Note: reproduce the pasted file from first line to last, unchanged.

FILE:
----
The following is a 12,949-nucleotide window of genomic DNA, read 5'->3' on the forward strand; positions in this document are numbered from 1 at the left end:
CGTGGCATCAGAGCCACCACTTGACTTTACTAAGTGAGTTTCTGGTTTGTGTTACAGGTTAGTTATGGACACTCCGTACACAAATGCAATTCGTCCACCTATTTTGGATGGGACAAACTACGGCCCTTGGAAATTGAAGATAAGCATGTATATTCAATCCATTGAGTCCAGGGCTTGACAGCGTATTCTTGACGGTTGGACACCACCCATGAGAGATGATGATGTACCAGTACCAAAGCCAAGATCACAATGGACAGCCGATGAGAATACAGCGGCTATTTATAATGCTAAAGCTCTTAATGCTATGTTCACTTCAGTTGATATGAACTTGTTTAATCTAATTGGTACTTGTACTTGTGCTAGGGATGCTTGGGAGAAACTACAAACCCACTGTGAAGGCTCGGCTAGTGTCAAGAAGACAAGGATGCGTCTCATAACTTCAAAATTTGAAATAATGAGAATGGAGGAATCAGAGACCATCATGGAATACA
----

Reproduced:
The following is a 12,949-nucleotide window of genomic DNA, read 5'->3' on the forward strand; positions in this document are numbered from 1 at the left end:
CGTGGCATCAGAGCCACCACTTGACTTTACTAAGTGAGTTTCTGGTTTGTGTTACAGGTTAGTTATGGACACTCCGTACACAAATGCAATTCGTCCACCTATTTTGGATGGGACAAACTACGGCCCTTGGAAATTGAAGATAAGCATGTATATTCAATCCATTGAGTCCAGGGCTTGACAGCGTATTCTTGACGGTTGGACACCACCCATGAGAGATGATGATGTACCAGTACCAAAGCCAAGATCACAATGGACAGCCGATGAGAATACAGCGGCTATTTATAATGCTAAAGCTCTTAATGCTATGTTCACTTCAGTTGATATGAACTTGTTTAATCTAATTGGTACTTGTACTTGTGCTAGGGATGCTTGGGAGAAACTACAAACCCACTGTGAAGGCTCGGCTAGTGTCAAGAAGACAAGGATGCGTCTCATAACTTCAAAATTTGAAATAATGAGAATGGAGGAATCAGAGACCATCATGGAATACA